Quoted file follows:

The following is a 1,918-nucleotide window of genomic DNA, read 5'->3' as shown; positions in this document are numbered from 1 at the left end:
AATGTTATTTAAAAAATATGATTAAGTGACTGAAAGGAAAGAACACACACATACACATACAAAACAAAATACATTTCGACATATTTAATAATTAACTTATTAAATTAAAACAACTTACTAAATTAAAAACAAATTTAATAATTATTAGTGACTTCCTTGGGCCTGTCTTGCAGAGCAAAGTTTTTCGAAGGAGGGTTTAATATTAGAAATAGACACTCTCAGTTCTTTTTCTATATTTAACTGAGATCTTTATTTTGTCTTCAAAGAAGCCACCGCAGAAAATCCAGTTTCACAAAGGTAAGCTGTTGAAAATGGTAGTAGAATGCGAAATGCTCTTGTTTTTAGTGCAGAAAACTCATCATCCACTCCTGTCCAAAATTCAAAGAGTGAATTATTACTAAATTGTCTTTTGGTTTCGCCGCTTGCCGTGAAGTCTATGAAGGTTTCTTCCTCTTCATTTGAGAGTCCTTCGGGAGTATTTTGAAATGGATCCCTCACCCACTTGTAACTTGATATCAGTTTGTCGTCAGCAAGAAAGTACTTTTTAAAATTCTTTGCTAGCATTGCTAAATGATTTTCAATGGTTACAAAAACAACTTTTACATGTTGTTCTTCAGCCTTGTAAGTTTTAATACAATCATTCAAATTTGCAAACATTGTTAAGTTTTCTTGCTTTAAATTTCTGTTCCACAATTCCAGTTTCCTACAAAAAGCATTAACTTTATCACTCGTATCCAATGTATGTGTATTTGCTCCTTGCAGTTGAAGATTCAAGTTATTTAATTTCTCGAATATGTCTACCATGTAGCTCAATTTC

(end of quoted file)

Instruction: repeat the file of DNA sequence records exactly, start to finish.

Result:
The following is a 1,918-nucleotide window of genomic DNA, read 5'->3' as shown; positions in this document are numbered from 1 at the left end:
AATGTTATTTAAAAAATATGATTAAGTGACTGAAAGGAAAGAACACACACATACACATACAAAACAAAATACATTTCGACATATTTAATAATTAACTTATTAAATTAAAACAACTTACTAAATTAAAAACAAATTTAATAATTATTAGTGACTTCCTTGGGCCTGTCTTGCAGAGCAAAGTTTTTCGAAGGAGGGTTTAATATTAGAAATAGACACTCTCAGTTCTTTTTCTATATTTAACTGAGATCTTTATTTTGTCTTCAAAGAAGCCACCGCAGAAAATCCAGTTTCACAAAGGTAAGCTGTTGAAAATGGTAGTAGAATGCGAAATGCTCTTGTTTTTAGTGCAGAAAACTCATCATCCACTCCTGTCCAAAATTCAAAGAGTGAATTATTACTAAATTGTCTTTTGGTTTCGCCGCTTGCCGTGAAGTCTATGAAGGTTTCTTCCTCTTCATTTGAGAGTCCTTCGGGAGTATTTTGAAATGGATCCCTCACCCACTTGTAACTTGATATCAGTTTGTCGTCAGCAAGAAAGTACTTTTTAAAATTCTTTGCTAGCATTGCTAAATGATTTTCAATGGTTACAAAAACAACTTTTACATGTTGTTCTTCAGCCTTGTAAGTTTTAATACAATCATTCAAATTTGCAAACATTGTTAAGTTTTCTTGCTTTAAATTTCTGTTCCACAATTCCAGTTTCCTACAAAAAGCATTAACTTTATCACTCGTATCCAATGTATGTGTATTTGCTCCTTGCAGTTGAAGATTCAAGTTATTTAATTTCTCGAATATGTCTACCATGTAGCTCAATTTC